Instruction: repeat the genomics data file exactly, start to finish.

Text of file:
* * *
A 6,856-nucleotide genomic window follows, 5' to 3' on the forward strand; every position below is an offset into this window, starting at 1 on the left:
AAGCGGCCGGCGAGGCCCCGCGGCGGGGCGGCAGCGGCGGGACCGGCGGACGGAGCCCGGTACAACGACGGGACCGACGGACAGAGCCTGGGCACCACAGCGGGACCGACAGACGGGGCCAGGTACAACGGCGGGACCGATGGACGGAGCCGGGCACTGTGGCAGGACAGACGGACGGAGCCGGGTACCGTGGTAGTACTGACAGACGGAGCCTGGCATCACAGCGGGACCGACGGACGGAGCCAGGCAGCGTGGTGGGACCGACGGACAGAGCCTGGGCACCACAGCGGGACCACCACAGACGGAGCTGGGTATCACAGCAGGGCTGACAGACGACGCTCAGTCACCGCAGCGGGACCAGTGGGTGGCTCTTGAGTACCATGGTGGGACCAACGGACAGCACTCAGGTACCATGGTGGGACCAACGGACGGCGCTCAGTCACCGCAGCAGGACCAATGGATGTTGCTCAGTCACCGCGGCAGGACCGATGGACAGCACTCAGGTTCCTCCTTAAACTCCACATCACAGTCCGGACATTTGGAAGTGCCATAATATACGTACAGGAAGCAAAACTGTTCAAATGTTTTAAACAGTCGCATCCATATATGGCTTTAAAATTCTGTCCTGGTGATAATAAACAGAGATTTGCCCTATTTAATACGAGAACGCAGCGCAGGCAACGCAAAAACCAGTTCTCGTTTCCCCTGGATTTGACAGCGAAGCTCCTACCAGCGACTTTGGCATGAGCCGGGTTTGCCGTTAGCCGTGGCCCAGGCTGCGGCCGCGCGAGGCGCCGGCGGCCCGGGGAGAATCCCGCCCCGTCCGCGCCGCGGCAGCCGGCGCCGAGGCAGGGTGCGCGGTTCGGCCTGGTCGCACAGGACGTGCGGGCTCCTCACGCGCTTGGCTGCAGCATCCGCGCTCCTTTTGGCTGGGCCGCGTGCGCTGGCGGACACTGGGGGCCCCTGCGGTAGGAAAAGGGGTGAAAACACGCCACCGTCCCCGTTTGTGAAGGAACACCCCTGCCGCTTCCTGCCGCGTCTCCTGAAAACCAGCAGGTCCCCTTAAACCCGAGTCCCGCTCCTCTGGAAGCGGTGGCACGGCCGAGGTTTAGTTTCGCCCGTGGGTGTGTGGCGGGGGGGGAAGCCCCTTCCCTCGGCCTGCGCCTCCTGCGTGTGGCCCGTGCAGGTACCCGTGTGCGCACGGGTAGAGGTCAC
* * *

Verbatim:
A 6,856-nucleotide genomic window follows, 5' to 3' on the forward strand; every position below is an offset into this window, starting at 1 on the left:
AAGCGGCCGGCGAGGCCCCGCGGCGGGGCGGCAGCGGCGGGACCGGCGGACGGAGCCCGGTACAACGACGGGACCGACGGACAGAGCCTGGGCACCACAGCGGGACCGACAGACGGGGCCAGGTACAACGGCGGGACCGATGGACGGAGCCGGGCACTGTGGCAGGACAGACGGACGGAGCCGGGTACCGTGGTAGTACTGACAGACGGAGCCTGGCATCACAGCGGGACCGACGGACGGAGCCAGGCAGCGTGGTGGGACCGACGGACAGAGCCTGGGCACCACAGCGGGACCACCACAGACGGAGCTGGGTATCACAGCAGGGCTGACAGACGACGCTCAGTCACCGCAGCGGGACCAGTGGGTGGCTCTTGAGTACCATGGTGGGACCAACGGACAGCACTCAGGTACCATGGTGGGACCAACGGACGGCGCTCAGTCACCGCAGCAGGACCAATGGATGTTGCTCAGTCACCGCGGCAGGACCGATGGACAGCACTCAGGTTCCTCCTTAAACTCCACATCACAGTCCGGACATTTGGAAGTGCCATAATATACGTACAGGAAGCAAAACTGTTCAAATGTTTTAAACAGTCGCATCCATATATGGCTTTAAAATTCTGTCCTGGTGATAATAAACAGAGATTTGCCCTATTTAATACGAGAACGCAGCGCAGGCAACGCAAAAACCAGTTCTCGTTTCCCCTGGATTTGACAGCGAAGCTCCTACCAGCGACTTTGGCATGAGCCGGGTTTGCCGTTAGCCGTGGCCCAGGCTGCGGCCGCGCGAGGCGCCGGCGGCCCGGGGAGAATCCCGCCCCGTCCGCGCCGCGGCAGCCGGCGCCGAGGCAGGGTGCGCGGTTCGGCCTGGTCGCACAGGACGTGCGGGCTCCTCACGCGCTTGGCTGCAGCATCCGCGCTCCTTTTGGCTGGGCCGCGTGCGCTGGCGGACACTGGGGGCCCCTGCGGTAGGAAAAGGGGTGAAAACACGCCACCGTCCCCGTTTGTGAAGGAACACCCCTGCCGCTTCCTGCCGCGTCTCCTGAAAACCAGCAGGTCCCCTTAAACCCGAGTCCCGCTCCTCTGGAAGCGGTGGCACGGCCGAGGTTTAGTTTCGCCCGTGGGTGTGTGGCGGGGGGGGAAGCCCCTTCCCTCGGCCTGCGCCTCCTGCGTGTGGCCCGTGCAGGTACCCGTGTGCGCACGGGTAGAGGTCAC